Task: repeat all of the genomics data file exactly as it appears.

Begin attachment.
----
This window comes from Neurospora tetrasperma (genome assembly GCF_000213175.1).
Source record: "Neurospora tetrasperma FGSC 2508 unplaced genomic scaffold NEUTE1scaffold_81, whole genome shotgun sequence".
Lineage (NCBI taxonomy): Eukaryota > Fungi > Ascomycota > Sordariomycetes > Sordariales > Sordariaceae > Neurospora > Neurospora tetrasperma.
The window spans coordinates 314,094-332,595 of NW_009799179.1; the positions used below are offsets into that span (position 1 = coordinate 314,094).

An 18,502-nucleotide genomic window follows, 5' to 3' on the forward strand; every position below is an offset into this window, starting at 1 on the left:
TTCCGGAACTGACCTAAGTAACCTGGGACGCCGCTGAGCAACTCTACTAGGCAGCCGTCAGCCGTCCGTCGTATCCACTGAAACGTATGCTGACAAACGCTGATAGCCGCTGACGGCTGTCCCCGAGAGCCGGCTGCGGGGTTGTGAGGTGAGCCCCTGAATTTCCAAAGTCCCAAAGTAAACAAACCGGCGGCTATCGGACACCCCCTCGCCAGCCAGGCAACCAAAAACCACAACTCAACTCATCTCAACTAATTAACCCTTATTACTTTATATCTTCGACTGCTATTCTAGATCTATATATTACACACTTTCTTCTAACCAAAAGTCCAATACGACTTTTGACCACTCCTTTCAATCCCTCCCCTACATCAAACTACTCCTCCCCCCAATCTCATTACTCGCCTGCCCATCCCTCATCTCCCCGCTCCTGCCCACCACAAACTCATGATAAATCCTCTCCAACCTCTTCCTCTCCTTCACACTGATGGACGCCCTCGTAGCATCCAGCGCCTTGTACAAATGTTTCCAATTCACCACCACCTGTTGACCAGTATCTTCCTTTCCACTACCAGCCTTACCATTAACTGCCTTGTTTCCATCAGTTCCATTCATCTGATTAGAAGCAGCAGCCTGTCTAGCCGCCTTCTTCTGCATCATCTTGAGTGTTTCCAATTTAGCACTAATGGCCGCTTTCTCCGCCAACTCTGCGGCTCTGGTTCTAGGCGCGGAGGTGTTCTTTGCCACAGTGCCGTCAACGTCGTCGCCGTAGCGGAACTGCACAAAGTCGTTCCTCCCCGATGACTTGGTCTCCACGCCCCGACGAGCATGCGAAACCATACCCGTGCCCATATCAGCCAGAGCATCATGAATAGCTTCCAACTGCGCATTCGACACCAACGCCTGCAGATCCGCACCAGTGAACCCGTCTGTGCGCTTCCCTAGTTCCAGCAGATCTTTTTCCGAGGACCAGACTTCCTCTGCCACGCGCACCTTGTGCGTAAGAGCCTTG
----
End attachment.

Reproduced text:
This window comes from Neurospora tetrasperma (genome assembly GCF_000213175.1).
Source record: "Neurospora tetrasperma FGSC 2508 unplaced genomic scaffold NEUTE1scaffold_81, whole genome shotgun sequence".
Lineage (NCBI taxonomy): Eukaryota > Fungi > Ascomycota > Sordariomycetes > Sordariales > Sordariaceae > Neurospora > Neurospora tetrasperma.
The window spans coordinates 314,094-332,595 of NW_009799179.1; the positions used below are offsets into that span (position 1 = coordinate 314,094).

An 18,502-nucleotide genomic window follows, 5' to 3' on the forward strand; every position below is an offset into this window, starting at 1 on the left:
TTCCGGAACTGACCTAAGTAACCTGGGACGCCGCTGAGCAACTCTACTAGGCAGCCGTCAGCCGTCCGTCGTATCCACTGAAACGTATGCTGACAAACGCTGATAGCCGCTGACGGCTGTCCCCGAGAGCCGGCTGCGGGGTTGTGAGGTGAGCCCCTGAATTTCCAAAGTCCCAAAGTAAACAAACCGGCGGCTATCGGACACCCCCTCGCCAGCCAGGCAACCAAAAACCACAACTCAACTCATCTCAACTAATTAACCCTTATTACTTTATATCTTCGACTGCTATTCTAGATCTATATATTACACACTTTCTTCTAACCAAAAGTCCAATACGACTTTTGACCACTCCTTTCAATCCCTCCCCTACATCAAACTACTCCTCCCCCCAATCTCATTACTCGCCTGCCCATCCCTCATCTCCCCGCTCCTGCCCACCACAAACTCATGATAAATCCTCTCCAACCTCTTCCTCTCCTTCACACTGATGGACGCCCTCGTAGCATCCAGCGCCTTGTACAAATGTTTCCAATTCACCACCACCTGTTGACCAGTATCTTCCTTTCCACTACCAGCCTTACCATTAACTGCCTTGTTTCCATCAGTTCCATTCATCTGATTAGAAGCAGCAGCCTGTCTAGCCGCCTTCTTCTGCATCATCTTGAGTGTTTCCAATTTAGCACTAATGGCCGCTTTCTCCGCCAACTCTGCGGCTCTGGTTCTAGGCGCGGAGGTGTTCTTTGCCACAGTGCCGTCAACGTCGTCGCCGTAGCGGAACTGCACAAAGTCGTTCCTCCCCGATGACTTGGTCTCCACGCCCCGACGAGCATGCGAAACCATACCCGTGCCCATATCAGCCAGAGCATCATGAATAGCTTCCAACTGCGCATTCGACACCAACGCCTGCAGATCCGCACCAGTGAACCCGTCTGTGCGCTTCCCTAGTTCCAGCAGATCTTTTTCCGAGGACCAGACTTCCTCTGCCACGCGCACCTTGTGCGTAAGAGCCTTG